In reporting on the opening of Route 4370 in the West Bank, some in the media got a little to excited about anti-Israel talking points, using them as if they are appropriate journalistic synonyms.
Jonathan Weisman, the deputy Washington editor of the New York Times, stumbles on the facts as he describes — or is it prescribes? — a rift between American and Israeli Jews. The New York Times is aware of the piece's factual errors, but they remain uncorrected.
Ayatollah Ali Khamenei might have a soft white beard, but the New York Times shouldn't to confuse him with Santa Claus. In his desire to dominate neighboring countries, the Iranian leader has contributed to the destabilizing of Lebanon and other Arab states.
The New York Times had described the Palestinian killing of unsuspecting Israelis waiting at a bus stop before he fled in a getaway car as a "bold" attack. The newspaper should do better. (And it eventually did.)
Marc Lamont Hill called for violent resistance. He called for a Palestine to exist instead of, and not alongside, Israel. He called for policies that would upend Israel’s demographic balance and disempower the Jews. Why are so many of his defenders gaslighting Hill's critics instead of defending the actual ideas promoted by the former CNN contributor?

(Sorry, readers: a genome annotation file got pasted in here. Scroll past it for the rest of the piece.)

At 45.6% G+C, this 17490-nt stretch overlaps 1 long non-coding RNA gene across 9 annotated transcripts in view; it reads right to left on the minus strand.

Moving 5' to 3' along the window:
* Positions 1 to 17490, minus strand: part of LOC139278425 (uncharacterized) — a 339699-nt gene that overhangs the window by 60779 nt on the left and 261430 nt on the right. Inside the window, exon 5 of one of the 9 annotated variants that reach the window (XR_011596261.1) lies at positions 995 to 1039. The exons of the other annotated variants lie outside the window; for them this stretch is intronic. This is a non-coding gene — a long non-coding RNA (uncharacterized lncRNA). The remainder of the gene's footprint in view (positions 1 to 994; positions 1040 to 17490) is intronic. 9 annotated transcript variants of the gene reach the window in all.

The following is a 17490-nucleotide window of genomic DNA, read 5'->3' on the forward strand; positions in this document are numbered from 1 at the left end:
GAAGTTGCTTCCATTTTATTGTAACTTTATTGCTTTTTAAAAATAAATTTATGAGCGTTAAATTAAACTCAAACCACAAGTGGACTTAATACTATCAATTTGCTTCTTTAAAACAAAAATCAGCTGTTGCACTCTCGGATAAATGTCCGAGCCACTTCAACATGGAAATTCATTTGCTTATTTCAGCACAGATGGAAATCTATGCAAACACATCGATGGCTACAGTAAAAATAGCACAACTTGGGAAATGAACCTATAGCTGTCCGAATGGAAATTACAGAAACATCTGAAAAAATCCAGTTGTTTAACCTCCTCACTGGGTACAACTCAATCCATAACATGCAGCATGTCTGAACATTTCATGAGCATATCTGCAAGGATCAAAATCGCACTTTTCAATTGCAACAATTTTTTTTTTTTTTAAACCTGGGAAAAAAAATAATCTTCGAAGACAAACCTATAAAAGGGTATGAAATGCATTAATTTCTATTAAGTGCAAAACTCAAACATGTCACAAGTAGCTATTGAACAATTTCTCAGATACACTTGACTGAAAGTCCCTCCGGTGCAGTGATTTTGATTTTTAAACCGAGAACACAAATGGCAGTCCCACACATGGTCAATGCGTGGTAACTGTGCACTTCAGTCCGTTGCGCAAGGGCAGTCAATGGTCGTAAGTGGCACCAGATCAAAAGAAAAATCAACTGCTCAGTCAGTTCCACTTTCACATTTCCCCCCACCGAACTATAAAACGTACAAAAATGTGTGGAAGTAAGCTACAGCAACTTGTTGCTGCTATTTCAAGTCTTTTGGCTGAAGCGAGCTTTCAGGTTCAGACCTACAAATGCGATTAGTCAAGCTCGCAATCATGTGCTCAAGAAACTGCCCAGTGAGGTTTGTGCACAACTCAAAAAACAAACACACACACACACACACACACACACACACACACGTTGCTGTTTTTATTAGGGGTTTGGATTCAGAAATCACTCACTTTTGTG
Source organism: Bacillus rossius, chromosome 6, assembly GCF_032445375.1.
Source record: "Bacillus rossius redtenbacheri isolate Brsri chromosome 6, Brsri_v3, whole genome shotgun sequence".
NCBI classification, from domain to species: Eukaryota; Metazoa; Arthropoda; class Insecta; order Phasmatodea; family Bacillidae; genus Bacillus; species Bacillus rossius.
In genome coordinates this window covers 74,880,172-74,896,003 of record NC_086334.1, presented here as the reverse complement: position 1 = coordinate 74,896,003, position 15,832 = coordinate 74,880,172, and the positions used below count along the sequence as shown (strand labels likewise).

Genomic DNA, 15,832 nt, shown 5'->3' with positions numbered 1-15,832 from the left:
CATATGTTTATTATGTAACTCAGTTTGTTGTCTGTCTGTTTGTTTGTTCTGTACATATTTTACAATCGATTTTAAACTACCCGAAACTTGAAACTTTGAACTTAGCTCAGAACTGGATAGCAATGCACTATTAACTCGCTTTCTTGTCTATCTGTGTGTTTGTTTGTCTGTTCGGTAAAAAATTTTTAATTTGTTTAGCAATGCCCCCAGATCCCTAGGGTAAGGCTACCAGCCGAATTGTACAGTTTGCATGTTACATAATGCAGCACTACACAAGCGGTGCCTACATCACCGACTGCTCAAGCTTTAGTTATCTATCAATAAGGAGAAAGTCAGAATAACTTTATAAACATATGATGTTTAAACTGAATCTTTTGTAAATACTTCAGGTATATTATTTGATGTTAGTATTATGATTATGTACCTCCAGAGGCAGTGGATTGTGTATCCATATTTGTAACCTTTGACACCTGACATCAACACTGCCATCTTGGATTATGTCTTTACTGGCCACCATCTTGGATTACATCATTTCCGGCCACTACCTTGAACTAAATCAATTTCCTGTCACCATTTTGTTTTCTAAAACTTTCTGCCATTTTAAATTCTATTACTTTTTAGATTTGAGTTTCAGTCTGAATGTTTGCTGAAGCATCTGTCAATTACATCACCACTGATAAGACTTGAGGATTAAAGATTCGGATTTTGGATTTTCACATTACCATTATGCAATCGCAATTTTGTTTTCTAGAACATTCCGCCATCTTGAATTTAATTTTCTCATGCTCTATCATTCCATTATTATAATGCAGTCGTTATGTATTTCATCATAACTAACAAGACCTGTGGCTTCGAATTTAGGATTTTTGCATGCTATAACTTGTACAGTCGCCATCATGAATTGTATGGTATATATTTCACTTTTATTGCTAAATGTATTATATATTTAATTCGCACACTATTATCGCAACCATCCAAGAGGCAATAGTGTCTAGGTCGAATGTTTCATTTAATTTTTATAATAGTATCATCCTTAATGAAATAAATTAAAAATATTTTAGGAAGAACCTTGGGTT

The New York Times story about Israel's High Court ruling to allow graduate student and BDS activist Lara Alqasem into the country serves as yet another vehicle for the newspaper to whitewash the campaign as one that simply promotes "Palestinian rights."
Weeks after the New York Times slurred Kenneth Marcus, who has worked to oppose anti-Semitism, as a "longtime opponent of Palestinian rights causes," the same newspaper refuses to cast a clear-cut anti-Israel activist as "anti-Israel." In fact, the Times insists her "credentials as an anti-Israel activist are far from clear-cut."
By repeating up the language of Turkey's state-run media organization, the New York Times also repeated three errors about a clash along Gaza's border with Israel.
A CNN slideshow promising "Everything You Need to Know About Yom Kippur" instead delivered a bizarre, inaccurate, and irresponsible lecture about the Jewish holiday's purported focus on "Jewish corruption."
Over the two-day Rosh Hashanah (Jewish New Year) holiday, the New York Times greeted its Jewish readers with a one-two punch of news stories that strayed from fact-based reporting to attack supporters of the Jewish state and denigrate a widely accepted definition of anti-Semitism.